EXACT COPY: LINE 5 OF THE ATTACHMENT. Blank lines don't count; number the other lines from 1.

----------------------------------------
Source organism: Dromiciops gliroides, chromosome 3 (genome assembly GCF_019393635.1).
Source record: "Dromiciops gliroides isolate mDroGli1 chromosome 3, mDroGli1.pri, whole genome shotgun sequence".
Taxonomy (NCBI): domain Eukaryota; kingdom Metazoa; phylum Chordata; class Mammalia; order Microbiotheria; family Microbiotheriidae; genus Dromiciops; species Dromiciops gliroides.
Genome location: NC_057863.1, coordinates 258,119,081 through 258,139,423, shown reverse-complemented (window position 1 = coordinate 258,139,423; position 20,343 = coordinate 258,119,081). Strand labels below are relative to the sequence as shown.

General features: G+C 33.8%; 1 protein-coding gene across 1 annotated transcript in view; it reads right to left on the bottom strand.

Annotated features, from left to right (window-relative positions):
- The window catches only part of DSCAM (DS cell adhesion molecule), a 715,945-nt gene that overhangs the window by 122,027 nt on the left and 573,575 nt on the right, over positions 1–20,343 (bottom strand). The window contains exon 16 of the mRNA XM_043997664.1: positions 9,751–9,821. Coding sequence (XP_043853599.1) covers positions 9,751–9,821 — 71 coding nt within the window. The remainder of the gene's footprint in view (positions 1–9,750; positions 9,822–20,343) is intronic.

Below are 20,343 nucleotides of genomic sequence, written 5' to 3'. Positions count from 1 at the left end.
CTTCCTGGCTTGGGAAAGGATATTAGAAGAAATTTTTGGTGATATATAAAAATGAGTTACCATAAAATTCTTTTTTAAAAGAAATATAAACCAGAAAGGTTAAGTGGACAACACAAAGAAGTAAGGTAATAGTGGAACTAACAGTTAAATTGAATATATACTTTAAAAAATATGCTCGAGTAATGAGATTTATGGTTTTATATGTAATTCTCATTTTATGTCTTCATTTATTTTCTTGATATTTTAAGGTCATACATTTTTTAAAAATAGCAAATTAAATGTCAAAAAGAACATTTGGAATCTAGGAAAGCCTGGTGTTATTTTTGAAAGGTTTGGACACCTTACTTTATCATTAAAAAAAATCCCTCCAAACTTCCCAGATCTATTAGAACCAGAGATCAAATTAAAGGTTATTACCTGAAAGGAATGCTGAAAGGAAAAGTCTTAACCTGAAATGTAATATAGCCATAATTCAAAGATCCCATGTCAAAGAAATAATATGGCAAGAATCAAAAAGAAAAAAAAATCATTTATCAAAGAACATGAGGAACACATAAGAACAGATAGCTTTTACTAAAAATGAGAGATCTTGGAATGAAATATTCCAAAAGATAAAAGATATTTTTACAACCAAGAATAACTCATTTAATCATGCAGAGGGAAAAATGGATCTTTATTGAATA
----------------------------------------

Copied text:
General features: G+C 33.8%; 1 protein-coding gene across 1 annotated transcript in view; it reads right to left on the bottom strand.